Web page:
The trend is towards doing away with 'one building, two systems'
In the early days of barrier-free access, developers often got away with cheap, cheerless access solutions that had minimal impact on their property. A wheelchair ramp tucked down a side alley, away from the main entrance of a building, seemed to meet the access regulations, despite being deeply stigmatising to the people who used it. Some developers would even build a disabled toilet to fulfil regulations and turn it into a storeroom after completion. Such a lack of care for the needs of disabled people was not uncommon and architects often placed their needs low in the design pecking order.
The trend towards architecture for all offers a more inclusive approach to problems of access and architecture and strives to do away with the idea of 'one building, two systems'. Instead, it unites everyone's needs in one architectural design. A ramp suitable for wheelchairs is incorporated into the main design of the building and becomes part of its aesthetic.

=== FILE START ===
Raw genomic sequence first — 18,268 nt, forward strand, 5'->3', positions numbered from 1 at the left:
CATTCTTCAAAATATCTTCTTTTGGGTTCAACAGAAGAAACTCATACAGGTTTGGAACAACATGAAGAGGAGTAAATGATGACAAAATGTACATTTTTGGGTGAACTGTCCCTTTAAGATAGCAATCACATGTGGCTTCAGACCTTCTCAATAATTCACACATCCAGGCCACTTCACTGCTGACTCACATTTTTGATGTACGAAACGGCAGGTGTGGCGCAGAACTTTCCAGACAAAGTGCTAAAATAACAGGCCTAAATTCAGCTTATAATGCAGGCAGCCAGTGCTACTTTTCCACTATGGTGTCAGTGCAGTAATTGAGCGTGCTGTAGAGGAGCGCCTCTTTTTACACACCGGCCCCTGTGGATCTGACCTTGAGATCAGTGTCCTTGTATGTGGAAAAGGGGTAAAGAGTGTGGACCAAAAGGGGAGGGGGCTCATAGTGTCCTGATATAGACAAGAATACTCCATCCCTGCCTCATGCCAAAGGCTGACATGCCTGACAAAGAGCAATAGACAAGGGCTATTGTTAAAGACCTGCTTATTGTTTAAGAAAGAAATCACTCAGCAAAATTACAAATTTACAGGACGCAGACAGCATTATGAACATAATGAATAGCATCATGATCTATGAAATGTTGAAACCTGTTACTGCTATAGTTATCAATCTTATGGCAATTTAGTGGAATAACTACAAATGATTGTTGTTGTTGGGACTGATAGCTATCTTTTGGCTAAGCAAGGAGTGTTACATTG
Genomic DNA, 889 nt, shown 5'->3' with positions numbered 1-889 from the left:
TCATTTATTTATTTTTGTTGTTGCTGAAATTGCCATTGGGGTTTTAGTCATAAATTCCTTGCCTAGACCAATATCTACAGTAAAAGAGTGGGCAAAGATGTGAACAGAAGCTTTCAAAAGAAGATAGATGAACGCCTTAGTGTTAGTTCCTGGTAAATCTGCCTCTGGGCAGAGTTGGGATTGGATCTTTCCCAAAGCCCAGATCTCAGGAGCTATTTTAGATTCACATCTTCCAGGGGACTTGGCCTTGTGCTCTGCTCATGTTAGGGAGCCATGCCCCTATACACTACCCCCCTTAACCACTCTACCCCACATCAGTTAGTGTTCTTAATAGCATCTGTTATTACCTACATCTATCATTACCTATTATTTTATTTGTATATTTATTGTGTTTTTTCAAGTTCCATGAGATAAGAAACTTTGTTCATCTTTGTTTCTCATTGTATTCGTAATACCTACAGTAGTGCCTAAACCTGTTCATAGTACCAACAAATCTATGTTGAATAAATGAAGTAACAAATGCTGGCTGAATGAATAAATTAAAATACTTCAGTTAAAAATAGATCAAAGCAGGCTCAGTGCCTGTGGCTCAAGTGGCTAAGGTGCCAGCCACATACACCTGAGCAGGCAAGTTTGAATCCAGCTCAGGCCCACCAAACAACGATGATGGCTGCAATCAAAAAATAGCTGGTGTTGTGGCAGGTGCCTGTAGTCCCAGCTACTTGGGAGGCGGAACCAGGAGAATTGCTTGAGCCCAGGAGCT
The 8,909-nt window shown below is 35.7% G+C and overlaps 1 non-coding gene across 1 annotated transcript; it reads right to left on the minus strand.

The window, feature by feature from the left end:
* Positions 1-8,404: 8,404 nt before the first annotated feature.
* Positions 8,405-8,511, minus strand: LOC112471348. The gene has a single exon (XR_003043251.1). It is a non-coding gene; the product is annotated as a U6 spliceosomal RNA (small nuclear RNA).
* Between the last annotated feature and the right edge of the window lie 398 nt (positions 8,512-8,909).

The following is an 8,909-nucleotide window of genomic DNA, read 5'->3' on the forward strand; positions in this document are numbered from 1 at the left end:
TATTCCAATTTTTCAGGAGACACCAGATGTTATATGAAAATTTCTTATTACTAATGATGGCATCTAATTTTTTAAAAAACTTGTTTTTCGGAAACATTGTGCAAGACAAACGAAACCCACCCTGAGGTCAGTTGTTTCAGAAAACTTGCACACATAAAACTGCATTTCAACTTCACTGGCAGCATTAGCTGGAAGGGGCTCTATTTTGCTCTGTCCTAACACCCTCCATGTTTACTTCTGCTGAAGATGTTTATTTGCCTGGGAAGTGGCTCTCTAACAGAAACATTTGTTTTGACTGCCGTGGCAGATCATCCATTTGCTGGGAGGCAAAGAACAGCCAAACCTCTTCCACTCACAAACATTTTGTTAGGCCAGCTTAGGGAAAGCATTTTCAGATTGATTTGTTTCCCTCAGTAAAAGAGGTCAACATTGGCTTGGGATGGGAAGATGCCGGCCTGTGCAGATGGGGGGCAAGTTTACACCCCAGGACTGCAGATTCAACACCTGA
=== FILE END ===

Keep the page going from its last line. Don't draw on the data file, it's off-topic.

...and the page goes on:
Hong Kong International Airport, Disneyland, Ocean Park and Hong Kong Central Library are all examples of public facilities with good accessibility due to careful architectural design. Their successes were achieved, in part, through careful consultation with end-users. 'We took part by giving them advice so that they could properly equip themselves for people with disabilities,' said Cecilia Lam Shiu-ling, hospital chief executive of ReHabAid Centre.
The ReHabAid Society organises regular workshops for architects and medical professionals to help them share skills and knowledge about access issues and disability. It also organises site visits and consultancy services in which architects employed by the ReHabAid Society and occupational therapists working at the organisation's centres join forces to provide solutions to people's access needs.